|Luke Walton||1998-03||NBA Champion (2), currently with Cleveland Cavaliers|
|Leon Wood||1979–80||United States – 1984 Summer Olympics – Gold medal, 7 NBA seasons|
Source: Arizona 2008–09 Media Guide 
UA has won the Pac-10/12 Tournament a record four times, including three straight times from 1988–90. The Wildcats have played in the tournament final six times. UA also has a record 5 tournament MVPs. Salim Stoudamire is 1 of only 2 players to win the MVP from a losing squad.
|1988||Arizona||93–67||Oregon State||McKale Center||Tucson, Arizona||Sean Elliott, Arizona|
|1989||Arizona||73–51||Stanford||Great Western Forum||Inglewood, California||Sean Elliott, Arizona|
|1990||Arizona||94–78||UCLA||University Activity Center||Tempe, Arizona||Jud Buechler, Arizona|
|2002||Arizona||81–71||USC||Staples Center||Los Angeles, California||Luke Walton, Arizona|
|2005||Washington||81–72||Arizona||Staples Center||Los Angeles, California||Salim Stoudamire, Arizona|
|2011||Washington||77–75(OT)||Arizona||Staples Center||Los Angeles, California||Isaiah Thomas, Washington|
|2012||Colorado||53–51||Arizona||MGM Garden Arena||Las Vegas, Nevada||Carlon Brown, Colorado|
The University of Arizona has made 30 NCAA tournament appearances, including a run of 25 consecutive years from 1985–2009, which is second only to the North Carolina Tar Heel's 27-year streak from 1975–2001. Their combined record is 43–26, including a 1997 National Championship and 4 final fours (1988, 1994, 1997, 2001) . Arizona is also one of only four #2 seeds to ever lose a first round game, losing 64–61 to #15 seed Santa Clara, led by future NBA star Steve Nash in 1993. In addition, the 1997 Arizona team is the only team to date to beat three #1 seeds to win the national championship.
NCAA Tournament Seeding History (seeding began in 1979)
|1985||10||1st Round (0–1)|
|1986||9||1st Round (0–1)|
|1987||10||1st Round (0–1)|
|1988||1||Final Four (4–1)|
|1989||1||Sweet Sixteen (2–1)|
|1990||2||2nd Round (1–1)|
|1991||2||Sweet Sixteen (2–1)|
|1992||3||1st Round (0–1)|
|1993||2||1st Round (0–1)|
|1994||2||Final Four (4–1)|
|1995||5||1st Round (0–1)|
|1996||3||Sweet Sixteen (2–1)|
|1998||1||Elite Eight (3–1)|
|1999||4||1st Round (0–1)|
|2000||1||2nd Round (1–1)|
|2002||3||Sweet Sixteen (2–1)|
|2003||1||Elite Eight (3–1)|
|2004||9||1st Round (0–1)|
|2005||3||Elite Eight (3–1)|
|2006||8||2nd Round (1–1)|
|2007||8||1st Round (0–1)|
|2008||10||1st Round (0–1)|
|2009||12||Sweet Sixteen (2–1)|
|2011||5||Elite Eight (3–1)|
|2013||6||Sweet Sixteen (2–1)|
|2013–14 Arizona Wildcats men's basketball team|
Game day traditions
- Before every game, the band splits into four sections in the four sides of McKale Center. They play Bear Down Arizona in sequence before the band runs back to the student section in the north stands and plays all of Bear Down. The band also yells "Hi fans!" to the fans, who respond by yelling "Hi band!" and "Hi Sean!" to head coach Sean Miller, who responds by waving to the band. The band also yells "Hi Niya!" to Arizona women's basketball coach Niya Butts.
- While the opposing team's players are being introduced, the student section turns their backs to the court. As each player's name is announced, they will yell "Sucks!" In the interest of sportsmanship, though, the Athletic Department is attempting to phase this tradition out.
- At the start of each half, the entire crowd will stand until the other team scores a point. The fans will also claim rhythmically with the band as it plays a four-note refrain repeatedly until the ball is tipped or inbounded.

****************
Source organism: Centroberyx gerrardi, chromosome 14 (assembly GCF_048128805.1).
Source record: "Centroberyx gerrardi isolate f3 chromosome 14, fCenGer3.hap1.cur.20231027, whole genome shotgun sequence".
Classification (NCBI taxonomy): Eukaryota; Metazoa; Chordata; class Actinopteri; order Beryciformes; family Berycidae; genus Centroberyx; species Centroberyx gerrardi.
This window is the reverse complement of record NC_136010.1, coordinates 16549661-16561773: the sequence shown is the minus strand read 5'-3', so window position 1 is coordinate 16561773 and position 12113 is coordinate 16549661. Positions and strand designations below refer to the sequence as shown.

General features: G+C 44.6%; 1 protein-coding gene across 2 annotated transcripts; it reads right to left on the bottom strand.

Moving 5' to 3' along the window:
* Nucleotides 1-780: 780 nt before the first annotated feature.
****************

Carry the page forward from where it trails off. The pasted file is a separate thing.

- During the first four minutes of each half, or until the first media timeout, the band and students have several chants.
- Every time an opposing player dribbles, the yell is "Boing!"
- Every time they pass, the yell is "Pass!"
- Every time they try to shoot, the yell is "Brick!"
- When an opposing player fouls an Arizona player, the band and students chant, while pointing at the opposing player, "You! You! You! You! You! You! You! You! You! On you, that's who!" If the foul occurs during a shot and the player makes the shot, the chant is instead "Hey! Hey! Hey! Hey! No no no no! No no no no! No no no no! No no no no! Don't touch me!"
- If an opposing player accrues four fouls during the game, they will chant "Four!" four times while waving four fingers. If a player fouls out, the band plays the beat from "Another One Bites the Dust," concluding with the band and students yelling "Hey! We're gonna get you too!" They will then chant "Left! Right!" as the player walks back to the bench and yell "Sit down!" when the player sits.
- When opposing players are attempting foul shots, besides attempting to distract the player, the band and students have several chants, but the only constant one is yelled if the player misses their first shot of a two-shot foul, in which case they yell "Nice shot, buddy!"
- If Arizona is beating an opponent by a comfortable margin late in the game, the band and students will chant "Go start the bus!" repeatedly. If an opponent makes a big play, they will chant "It just doesn't matter!"
- Since the 1980s, the "Ooh Aah Man" Joe Cavaleri has made appearances at McKale to pump up the crowd. He starts by spelling out "A-R-I-Z-O-N-A!" with his body as the crowd chants along. He then directs the crowd in chanting "U of A!", first by each side of the arena, then by the north and south sides and east and west sides simultaneously then by the whole arena. His routine usually involves pulling off his shirt and pants to reveal another Arizona shirt and shorts underneath. Unfortunately, Cavaleri was recently diagnosed with Parkinson's disease and has only made a few appearances during the 2010–2011 season.
- At the end of every home game (and every Arizona athletics event the band is present at) the band plays Arizona's alma mater, "All Hail, Arizona!" Students and fans link arms, sway as they sing and jump up and down while singing the last part of the song.
- NCAA Men's Division I Final Four appearances by coaches
- NCAA Men's Division I Final Four appearances by school
- NCAA Men's Division I Basketball Tournament consecutive appearances
- Schools To Return Tournament $
- NCAA Record Book
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- Ooh Aah Man at McKale vs ASU 1/15/11 on YouTube